Hospice care, or end-of-life care, is a type of medical care for people in the final stages of a terminal illness. Rather than focusing on battling illness, hospice care is designed to ensure a patient is as physically and emotionally comfortable as possible.
Choosing the right hospice care is one of the most important decisions you can make for someone. Talk with your loved ones to make sure you understand their needs; if they’re not able to communicate, you can consult with a healthcare professional to discuss available options. The ultimate priority is the patient’s comfort in the last days of their life.
How to find hospice care
When it’s time to find hospice care, there are a few considerations you should keep in mind. Here’s some general advice for anyone looking for hospice care, regardless of their personal circumstances.
- Ask for recommendations: Talk to doctors, nursing homes, family members and anyone else who has knowledge of hospice care. Medical professionals are your best bet when it comes to advice. Look for a home care provider who focuses on hospice care.
- Look for accreditation: Check to see if your hospice care options are accredited by the Community Health Accreditation Partner (CHAP) or the Joint Commission on Accreditation of Healthcare Organizations (JCAHO). Hospices don’t have to be accredited, and those that aren’t still provide quality care. Accreditation simply means a third party has reviewed their services and found them acceptable.
- Medicare certification: A hospice that qualifies for Medicare certification must provide 16 different core (counseling, doctors’ appointments, food preparation, etc.) and auxiliary services (physical therapy, home care). If you’re a Medicare beneficiary, you’ll need to find a hospice that’s Medicare-certified for it to be covered.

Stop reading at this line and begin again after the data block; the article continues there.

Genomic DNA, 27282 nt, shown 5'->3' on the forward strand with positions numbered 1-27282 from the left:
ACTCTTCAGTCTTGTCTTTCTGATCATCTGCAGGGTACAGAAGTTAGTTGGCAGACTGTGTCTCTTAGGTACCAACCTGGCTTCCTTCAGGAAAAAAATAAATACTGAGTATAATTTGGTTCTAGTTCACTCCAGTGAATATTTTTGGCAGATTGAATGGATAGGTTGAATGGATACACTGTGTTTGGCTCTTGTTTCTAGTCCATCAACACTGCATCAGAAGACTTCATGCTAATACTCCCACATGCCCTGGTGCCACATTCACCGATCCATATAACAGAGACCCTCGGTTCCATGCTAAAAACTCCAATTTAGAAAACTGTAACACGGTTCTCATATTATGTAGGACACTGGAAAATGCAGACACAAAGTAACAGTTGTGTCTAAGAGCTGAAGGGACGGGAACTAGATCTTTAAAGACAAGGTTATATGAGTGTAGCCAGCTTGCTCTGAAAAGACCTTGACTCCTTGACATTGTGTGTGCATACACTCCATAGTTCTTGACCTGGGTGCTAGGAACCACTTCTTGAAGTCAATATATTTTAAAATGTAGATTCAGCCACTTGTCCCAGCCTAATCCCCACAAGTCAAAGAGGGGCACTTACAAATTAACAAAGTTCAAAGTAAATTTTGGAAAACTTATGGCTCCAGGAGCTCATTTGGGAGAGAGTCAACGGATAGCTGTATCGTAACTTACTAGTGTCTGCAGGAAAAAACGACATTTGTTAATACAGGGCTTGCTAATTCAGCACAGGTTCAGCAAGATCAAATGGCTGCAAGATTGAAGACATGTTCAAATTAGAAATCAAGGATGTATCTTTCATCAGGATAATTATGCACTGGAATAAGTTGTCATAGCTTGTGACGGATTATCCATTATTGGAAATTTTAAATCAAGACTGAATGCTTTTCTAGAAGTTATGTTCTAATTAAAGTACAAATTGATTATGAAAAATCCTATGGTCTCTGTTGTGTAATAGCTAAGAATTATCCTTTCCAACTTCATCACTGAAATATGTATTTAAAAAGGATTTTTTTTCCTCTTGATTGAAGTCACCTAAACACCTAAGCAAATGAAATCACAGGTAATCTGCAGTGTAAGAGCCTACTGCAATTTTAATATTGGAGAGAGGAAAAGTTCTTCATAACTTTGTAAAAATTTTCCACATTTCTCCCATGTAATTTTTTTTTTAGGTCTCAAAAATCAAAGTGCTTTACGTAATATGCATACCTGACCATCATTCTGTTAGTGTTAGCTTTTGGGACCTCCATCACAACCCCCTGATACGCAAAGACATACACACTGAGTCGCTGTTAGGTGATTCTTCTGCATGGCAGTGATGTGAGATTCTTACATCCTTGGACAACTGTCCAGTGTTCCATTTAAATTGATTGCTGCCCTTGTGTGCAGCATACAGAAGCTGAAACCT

- Time in operation: The longer the hospice has been in operation, the more likely it is to have a good reputation. A hospice that’s been operating for more than three years is a good indication of stability.
- Personal relationship: After meeting with the hospice provider, you’ll have a general idea of who’ll be caring for your loved one. You’ll know, for instance, if they’re people you can handle spending some time with. It’s important to make sure you and your loved one get along with the caregivers before you commit to their services.
What hospice services to look for
In addition to providing general comfort, hospice care can offer a variety of services. You’ll want to address any specific needs you or your loved one has. Some additional services you should look for:
- Pain relief: If the patient deals with a lot of pain, make sure your hospice care provider can help with this; this service could require medical professionals to administer pain medicine.
- Spiritual guidance: If your loved one has any religious customs you want observed, look for a hospice with a chaplain or religious leader who can offer spiritual help.
- Family help: Find out what the hospice will expect in terms of help from the family. If you can’t prepare food, keep the house clean, change bedpans or administer medication, make sure the care provider will cover these tasks.
- Inpatient options: Most hospice care takes place in the patient’s home, but your loved one might require inpatient care. Inpatient hospice care leases beds in a hospital or nursing facility in order to move patients if they need it.
- Bereavement services: Most hospices offer standard counseling services, but some have specialized bereavement services and support groups for patients and their families. Ask your hospice provider about its bereavement service options to see if any fit your particular needs.
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